The seventh story’s way of dealing with power is what I just said. We audit ourselves for the power we have, whether we feel we have earned it or not. It is from that place that we serve the common good. We assess where we lack power, and it’s from that place that we look for support. It should ultimately be a beautiful, virtuous circle. The way I am looking at this at the moment, there are three of us. We are in a kind of triangle, and we can draw a circle around it. I know some of your needs, Tripp, and some of your needs, Brian, and lots of both of your gifts, and the relationship we have with each other. We get to serve each other’s good. That’s the way relationships should be between strangers, too, between people who have never met before, between people on one side of the planet and the other side of the planet. Another one of the gifts of right now is that we cannot deny this is a globally connected human race. We fall together or we rise together. In the seventh story of reconciliation, we are laying down power over people and seeing it instead as power with, power to serve.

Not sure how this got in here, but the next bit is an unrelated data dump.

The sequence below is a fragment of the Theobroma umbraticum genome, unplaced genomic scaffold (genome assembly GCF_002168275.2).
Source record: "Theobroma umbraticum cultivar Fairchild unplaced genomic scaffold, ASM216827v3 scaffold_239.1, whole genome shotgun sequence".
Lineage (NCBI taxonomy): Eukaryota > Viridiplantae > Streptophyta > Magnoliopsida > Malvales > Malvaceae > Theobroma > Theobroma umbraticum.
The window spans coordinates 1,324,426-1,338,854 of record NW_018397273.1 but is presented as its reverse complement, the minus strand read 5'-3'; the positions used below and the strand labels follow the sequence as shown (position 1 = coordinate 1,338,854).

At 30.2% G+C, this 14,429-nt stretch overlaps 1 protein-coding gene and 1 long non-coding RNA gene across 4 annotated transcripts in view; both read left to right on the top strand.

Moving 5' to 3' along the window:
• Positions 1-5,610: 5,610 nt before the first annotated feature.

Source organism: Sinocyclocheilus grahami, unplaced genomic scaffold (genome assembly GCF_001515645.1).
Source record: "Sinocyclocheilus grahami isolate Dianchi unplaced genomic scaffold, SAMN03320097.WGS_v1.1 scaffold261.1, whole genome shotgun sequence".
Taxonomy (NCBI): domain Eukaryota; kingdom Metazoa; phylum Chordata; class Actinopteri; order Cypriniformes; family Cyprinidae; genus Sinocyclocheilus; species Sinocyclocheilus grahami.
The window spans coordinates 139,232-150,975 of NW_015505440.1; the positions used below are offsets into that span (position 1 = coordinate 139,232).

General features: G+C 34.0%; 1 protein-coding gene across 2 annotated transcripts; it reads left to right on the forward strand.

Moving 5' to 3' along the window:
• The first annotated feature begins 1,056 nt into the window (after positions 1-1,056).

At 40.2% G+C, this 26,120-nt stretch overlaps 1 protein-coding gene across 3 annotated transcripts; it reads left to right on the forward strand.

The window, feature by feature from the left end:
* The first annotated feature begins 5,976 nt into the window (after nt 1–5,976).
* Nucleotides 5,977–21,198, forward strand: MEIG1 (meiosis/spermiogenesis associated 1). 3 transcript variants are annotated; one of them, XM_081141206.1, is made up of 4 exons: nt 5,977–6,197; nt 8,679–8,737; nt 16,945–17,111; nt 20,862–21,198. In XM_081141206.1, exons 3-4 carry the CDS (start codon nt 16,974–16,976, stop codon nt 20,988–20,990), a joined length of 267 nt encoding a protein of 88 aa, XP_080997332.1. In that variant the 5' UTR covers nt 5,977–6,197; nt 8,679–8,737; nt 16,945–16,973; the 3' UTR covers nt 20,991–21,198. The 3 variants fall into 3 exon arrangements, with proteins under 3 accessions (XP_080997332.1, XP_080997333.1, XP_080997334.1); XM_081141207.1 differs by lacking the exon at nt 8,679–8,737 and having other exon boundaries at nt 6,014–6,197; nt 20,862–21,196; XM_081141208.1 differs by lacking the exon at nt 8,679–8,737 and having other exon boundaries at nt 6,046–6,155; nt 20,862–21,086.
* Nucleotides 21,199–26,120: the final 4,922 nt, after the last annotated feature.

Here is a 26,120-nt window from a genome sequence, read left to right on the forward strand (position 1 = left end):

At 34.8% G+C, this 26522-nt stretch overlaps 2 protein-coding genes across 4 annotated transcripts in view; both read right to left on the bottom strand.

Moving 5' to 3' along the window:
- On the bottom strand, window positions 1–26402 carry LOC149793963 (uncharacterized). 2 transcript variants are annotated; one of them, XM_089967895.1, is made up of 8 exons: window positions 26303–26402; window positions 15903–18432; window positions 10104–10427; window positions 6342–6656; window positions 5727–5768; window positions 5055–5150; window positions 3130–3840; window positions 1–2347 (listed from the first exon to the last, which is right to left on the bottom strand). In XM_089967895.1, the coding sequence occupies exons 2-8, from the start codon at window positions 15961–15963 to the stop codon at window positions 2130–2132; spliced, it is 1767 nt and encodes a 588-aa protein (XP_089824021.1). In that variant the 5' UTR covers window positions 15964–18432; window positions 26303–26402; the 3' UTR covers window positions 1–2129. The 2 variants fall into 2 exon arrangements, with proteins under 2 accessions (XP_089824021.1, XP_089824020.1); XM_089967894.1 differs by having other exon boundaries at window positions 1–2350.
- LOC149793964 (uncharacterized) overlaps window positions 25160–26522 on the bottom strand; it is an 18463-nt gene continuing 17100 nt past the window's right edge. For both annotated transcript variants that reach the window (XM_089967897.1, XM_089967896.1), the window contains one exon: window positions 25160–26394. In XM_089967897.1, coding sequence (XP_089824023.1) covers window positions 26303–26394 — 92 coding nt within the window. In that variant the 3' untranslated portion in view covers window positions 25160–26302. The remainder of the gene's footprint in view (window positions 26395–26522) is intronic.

We are not having revenge-based revolutions to overthrow bad people, execute and move on, but we are holding boundaries and injustices, willing to lay down our own lives down, not to kill anybody else, but to lay down my own life for the sake of the vulnerable, if that is what’s necessary. We are not isolating ourselves from the rest of the world. We may need healthy solitude and contemplation, but the point of that, as Charles Ives has said, is to leave this dimension and go into another dimension for a while, but then to come back, so that we can share the gift that we have received through being a mystic for a while.

The point is that for these other three stories for purification, victimization, and accumulation, it’s all about not lording it over other people or getting as much as we can for ourselves, but realizing that the self is not as important as we used to think it was.

We are cast members in a play that has seven billion other actors in it. I don’t know your lines. You don’t know mine. But we are in some scenes together. As a bottom line, if you’ve ever done theatre, Tripp, there are lots of ways to put on a play, but cast members killing each other is not one of them.

Rest and Reconciliation

Companions for the Journey



Designer, educator, social architect, founder, Builders Collective. We are exploring how we imagine, design, and build the future together.

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Stephen Bau

Designer, educator, social architect, founder, Builders Collective. We are exploring how we imagine, design, and build the future together.